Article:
Edible plants usually conjure up images of fruits, vegetables and herbs. A salad is made up of greens, lettuces, veggies and perhaps a sprinkling of nuts or seeds. If you want to make that salad really pop, try adding some blossoms.
Edible flowers are gaining popularity in the culinary world, but adding these brightly colored blooms to cuisine isn’t a new idea.
American settlers included flowers in their food, and cooks in Victorian England highlighted their dishes with blossoms harvested from the garden.
Before you start plucking petals to add to your garden salad, though, educate yourself. Not all blooms are edible, and some are poisonous if ingested.
Edible Herbal Varieties
The herbal blossoms in your herb garden provide a resource for numerous edible delicacies. Use the petals from bee balm, chives, lavender, rosemary and sage for salads and garnish.
The blooms are milder in taste than the leaves and work well with lemony vinaigrettes.
Use the flowers in cooking and baking as well, adding chopped rosemary blossoms to your bread dough or sage blossoms to your bean dishes.
The gentler onion flavor of chive flowers adds depth to vegetable broth, giving soups a boost of flavor. Make your chocolate cake stand out by adding a small amount of finely chopped lavender blooms to the batter. Use lavender sparingly, as too much makes for a perfume-like taste.
Using herbal flowers also gives you an opportunity to create a flavor profile for your meals. Your soups and salads carry the hint of the herbal flavorings and the stronger flavors from the leaves are present in the main course.
Imagine a salad garnished with the petals from rosemary presented in a gorgeous wooden serving bowl followed by roasted chicken seasoned with rosemary leaves. With a hint of sage in the beans as a side dish and a lavender chocolate cake for dessert, you’ll feel like a culinary wonder.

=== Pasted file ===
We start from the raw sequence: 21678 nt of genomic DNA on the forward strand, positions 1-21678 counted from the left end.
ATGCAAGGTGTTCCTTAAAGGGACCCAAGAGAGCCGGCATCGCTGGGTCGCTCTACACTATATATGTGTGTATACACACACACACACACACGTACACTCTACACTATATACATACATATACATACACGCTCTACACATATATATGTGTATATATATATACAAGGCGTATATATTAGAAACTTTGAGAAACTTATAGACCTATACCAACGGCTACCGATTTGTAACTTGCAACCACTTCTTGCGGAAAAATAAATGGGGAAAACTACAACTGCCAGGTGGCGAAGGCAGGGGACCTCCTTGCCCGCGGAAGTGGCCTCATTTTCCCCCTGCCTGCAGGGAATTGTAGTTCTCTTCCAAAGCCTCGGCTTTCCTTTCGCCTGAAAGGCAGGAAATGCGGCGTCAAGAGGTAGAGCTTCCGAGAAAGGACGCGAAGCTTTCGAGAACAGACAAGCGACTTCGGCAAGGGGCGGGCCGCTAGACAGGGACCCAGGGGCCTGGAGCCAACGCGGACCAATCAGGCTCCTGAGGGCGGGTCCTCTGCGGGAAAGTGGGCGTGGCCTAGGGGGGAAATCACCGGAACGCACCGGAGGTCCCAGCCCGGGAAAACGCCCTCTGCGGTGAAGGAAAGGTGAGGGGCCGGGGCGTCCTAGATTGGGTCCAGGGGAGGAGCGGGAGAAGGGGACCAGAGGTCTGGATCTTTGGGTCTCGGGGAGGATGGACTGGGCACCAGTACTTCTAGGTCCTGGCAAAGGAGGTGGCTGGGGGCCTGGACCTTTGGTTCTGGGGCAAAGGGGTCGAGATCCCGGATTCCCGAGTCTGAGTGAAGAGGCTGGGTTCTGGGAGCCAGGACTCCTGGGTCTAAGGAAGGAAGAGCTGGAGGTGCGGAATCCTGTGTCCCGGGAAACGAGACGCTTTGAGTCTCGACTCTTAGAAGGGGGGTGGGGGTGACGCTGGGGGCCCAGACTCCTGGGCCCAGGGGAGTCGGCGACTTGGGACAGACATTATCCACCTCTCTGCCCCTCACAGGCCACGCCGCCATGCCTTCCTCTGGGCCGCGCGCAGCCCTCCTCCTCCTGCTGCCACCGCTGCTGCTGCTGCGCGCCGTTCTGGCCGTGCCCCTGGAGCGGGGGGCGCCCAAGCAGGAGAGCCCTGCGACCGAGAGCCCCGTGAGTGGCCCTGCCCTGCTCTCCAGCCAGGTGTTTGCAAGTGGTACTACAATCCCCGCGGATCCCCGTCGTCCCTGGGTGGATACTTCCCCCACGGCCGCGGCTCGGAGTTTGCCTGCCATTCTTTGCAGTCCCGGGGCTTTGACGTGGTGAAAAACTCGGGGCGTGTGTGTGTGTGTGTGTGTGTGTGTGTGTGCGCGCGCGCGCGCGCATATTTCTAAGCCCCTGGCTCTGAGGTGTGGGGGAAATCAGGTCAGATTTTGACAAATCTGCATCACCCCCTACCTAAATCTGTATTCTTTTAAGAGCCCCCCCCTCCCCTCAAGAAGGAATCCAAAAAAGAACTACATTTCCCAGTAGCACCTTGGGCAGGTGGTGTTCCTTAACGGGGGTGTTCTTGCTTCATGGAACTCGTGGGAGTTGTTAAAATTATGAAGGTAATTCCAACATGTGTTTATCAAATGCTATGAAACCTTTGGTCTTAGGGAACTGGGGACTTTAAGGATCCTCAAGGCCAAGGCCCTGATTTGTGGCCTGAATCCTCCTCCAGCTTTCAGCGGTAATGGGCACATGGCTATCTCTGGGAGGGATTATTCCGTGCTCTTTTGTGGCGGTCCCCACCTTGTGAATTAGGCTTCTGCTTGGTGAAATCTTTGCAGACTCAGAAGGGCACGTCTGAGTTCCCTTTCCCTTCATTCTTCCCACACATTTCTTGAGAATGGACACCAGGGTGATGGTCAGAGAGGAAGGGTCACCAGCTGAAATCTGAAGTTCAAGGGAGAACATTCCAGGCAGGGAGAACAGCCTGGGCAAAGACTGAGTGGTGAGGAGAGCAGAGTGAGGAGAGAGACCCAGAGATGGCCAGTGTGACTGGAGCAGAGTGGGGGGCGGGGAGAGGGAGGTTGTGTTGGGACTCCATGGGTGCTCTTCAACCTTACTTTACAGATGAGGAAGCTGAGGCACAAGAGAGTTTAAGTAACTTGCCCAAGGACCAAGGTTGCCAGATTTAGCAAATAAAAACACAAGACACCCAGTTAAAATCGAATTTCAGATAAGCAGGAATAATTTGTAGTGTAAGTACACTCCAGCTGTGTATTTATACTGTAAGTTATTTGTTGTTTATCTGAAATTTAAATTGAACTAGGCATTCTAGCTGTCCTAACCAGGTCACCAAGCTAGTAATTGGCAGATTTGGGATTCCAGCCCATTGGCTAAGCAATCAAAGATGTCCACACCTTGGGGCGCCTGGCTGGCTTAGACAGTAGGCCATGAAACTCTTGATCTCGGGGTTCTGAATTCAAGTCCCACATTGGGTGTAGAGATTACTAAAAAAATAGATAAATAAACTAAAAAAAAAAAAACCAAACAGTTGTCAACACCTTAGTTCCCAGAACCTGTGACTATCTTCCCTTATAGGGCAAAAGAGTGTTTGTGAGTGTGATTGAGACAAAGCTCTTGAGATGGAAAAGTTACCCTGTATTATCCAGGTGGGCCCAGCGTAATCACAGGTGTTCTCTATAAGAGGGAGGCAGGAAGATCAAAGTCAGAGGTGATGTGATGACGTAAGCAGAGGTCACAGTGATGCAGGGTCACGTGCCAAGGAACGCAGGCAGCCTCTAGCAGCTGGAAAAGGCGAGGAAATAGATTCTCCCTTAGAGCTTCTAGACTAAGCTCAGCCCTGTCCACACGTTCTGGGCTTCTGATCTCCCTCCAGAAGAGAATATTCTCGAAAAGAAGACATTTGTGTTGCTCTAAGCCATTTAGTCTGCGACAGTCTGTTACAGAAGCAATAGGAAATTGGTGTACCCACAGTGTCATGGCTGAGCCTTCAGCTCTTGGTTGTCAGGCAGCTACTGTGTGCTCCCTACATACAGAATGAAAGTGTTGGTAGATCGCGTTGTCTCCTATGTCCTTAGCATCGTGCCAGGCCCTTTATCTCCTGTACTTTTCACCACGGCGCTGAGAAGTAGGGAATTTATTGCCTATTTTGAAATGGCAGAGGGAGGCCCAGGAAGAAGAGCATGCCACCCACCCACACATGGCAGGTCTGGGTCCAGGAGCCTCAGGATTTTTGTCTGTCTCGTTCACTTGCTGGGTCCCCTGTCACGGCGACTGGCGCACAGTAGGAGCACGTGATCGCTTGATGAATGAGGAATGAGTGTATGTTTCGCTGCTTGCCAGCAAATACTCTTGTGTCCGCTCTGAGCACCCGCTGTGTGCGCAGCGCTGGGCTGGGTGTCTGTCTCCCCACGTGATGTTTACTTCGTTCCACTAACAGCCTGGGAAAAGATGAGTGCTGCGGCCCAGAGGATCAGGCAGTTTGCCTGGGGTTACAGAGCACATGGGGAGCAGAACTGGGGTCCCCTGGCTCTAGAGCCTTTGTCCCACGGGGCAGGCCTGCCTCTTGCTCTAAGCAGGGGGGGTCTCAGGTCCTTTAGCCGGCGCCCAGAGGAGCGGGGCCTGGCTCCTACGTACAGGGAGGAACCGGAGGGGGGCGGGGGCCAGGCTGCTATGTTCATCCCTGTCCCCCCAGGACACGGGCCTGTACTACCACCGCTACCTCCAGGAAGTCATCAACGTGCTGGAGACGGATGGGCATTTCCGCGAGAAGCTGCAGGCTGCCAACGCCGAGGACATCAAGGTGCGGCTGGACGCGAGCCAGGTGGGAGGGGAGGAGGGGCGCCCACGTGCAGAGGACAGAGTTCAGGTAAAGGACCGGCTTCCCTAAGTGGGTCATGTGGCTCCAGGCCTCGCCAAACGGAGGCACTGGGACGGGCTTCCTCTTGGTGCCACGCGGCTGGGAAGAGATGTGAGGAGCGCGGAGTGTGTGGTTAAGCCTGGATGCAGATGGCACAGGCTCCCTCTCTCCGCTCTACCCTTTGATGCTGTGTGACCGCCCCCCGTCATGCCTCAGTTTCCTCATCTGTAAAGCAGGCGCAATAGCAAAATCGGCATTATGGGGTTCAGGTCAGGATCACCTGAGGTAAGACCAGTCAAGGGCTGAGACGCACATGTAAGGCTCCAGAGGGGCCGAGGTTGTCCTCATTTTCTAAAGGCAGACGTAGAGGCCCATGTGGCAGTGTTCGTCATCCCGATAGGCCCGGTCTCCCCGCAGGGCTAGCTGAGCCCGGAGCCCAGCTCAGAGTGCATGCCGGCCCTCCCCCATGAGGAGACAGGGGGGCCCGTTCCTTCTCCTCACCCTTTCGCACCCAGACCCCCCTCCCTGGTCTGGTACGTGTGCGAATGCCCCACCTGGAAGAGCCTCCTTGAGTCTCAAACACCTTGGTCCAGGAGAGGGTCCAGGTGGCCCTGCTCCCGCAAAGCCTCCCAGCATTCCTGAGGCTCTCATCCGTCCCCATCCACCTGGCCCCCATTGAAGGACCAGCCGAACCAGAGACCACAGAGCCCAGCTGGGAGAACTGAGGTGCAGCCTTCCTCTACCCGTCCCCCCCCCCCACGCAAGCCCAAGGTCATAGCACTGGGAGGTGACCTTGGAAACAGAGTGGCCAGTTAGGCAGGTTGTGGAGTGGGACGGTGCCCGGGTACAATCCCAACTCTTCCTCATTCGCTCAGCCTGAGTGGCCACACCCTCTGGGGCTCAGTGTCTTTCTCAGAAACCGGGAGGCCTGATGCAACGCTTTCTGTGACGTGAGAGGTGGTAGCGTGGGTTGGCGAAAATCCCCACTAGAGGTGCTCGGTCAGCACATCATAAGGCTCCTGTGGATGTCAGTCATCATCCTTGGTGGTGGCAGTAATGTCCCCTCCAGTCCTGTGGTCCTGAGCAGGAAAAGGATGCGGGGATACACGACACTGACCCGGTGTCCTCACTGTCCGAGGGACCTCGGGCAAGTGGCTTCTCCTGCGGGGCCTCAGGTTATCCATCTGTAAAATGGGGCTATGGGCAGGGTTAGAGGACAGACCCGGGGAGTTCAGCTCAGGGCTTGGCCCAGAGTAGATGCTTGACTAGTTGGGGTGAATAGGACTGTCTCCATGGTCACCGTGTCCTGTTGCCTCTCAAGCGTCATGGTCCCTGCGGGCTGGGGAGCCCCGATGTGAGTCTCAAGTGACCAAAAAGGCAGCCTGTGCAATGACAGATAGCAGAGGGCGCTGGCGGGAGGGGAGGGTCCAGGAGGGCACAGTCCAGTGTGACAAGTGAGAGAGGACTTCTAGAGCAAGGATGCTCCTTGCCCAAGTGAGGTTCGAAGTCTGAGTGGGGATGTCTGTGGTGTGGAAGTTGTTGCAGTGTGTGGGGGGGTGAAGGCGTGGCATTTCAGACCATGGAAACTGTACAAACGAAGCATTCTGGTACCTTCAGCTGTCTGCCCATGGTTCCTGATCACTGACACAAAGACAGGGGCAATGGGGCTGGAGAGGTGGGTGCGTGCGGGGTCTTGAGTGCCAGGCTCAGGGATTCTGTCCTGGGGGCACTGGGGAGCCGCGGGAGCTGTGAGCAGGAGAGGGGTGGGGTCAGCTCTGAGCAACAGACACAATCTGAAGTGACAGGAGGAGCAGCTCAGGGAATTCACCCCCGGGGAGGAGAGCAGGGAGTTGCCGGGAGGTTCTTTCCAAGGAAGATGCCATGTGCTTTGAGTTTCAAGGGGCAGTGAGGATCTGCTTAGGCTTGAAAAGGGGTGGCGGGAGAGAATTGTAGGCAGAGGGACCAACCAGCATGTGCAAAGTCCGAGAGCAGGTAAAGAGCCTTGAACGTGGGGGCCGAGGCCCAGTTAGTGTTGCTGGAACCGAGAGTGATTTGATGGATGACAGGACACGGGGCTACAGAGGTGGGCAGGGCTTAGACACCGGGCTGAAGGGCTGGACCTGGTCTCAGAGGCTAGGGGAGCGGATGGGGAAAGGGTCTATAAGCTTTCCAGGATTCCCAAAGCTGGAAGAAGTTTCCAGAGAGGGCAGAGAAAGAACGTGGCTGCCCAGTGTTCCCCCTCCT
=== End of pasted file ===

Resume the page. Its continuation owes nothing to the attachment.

Edible Vegetable Blossoms
The zucchini flower is perhaps one of the more well-known edible types and is very prolific. This squash blossom has a delicate, herbal flavor to it; it can be dipped in batter and fry it for a delightful and colorful appetizer or side dish or simply sautéed.
Stuffing various cheeses inside for either method is optional.
Pumpkin blossoms are also edible, as are the blooms from summer squash. Remove the stamens and pistils from the flowers when preparing them for cooking, as well as trimming the stem. Pick just before cooking, as they wilt quickly.
Other edible vegetable blossoms include pea blossoms, radish flowers and the hibiscus-like bloom of the okra plant. These, like the herbal varieties, are milder in flavor, and are ideal for use in salads.
Edible Garden Flowers
Hibiscus blooms have a citrusy flavor, tending toward the cranberry. Pair them with orange slices and butter crunch lettuce for a delightful summer salad.
Honeysuckle blossoms are sweet, as are impatiens, while pansies are more grassy and earthy in flavor. The flavors, though, are quite mild, and should be paired with delicate greens and fruits.
The rose offers a wide range of flavors, from fruity to spicy; the type of rose, the growing conditions and even the color all factor into the final flavor of the rose petals. Use roses for salads, garnishes on top of your favorite homemade ice cream, and in syrups, jellies and punches.
Not All Blooms are Edible
Flowers bring varied levels of flavor and texture to your dishes, as well as visual delight. But this ingredient should be used with caution.
Never use any blossom that has been exposed to pesticides, herbicides or other chemical treatment. If you don’t grow your own edible flowers, obtain them from a reputable source.
Introduce flowers one at a time into your cooking. Those with allergies or sensitivities may react badly to them, even if the herb or vegetable doesn’t cause a reaction. Those with allergies are also more likely to have a bad reaction.
Don’t be put off by the need for caution, however. Follow the guidelines offered by reputable sources such as the North Carolina State University Cooperative Extension to ensure you use only those blooms that are safe for eating.
About Lynne Jaques
Lynne is a stay-at-home mother of two boys. As a former US military officer and the spouse of an active duty US military member, Lynne enjoys traveling the world (although not the moving part!) and finding new cuisine and methods of preparing food. She also has the habit of using parenthesis way too much!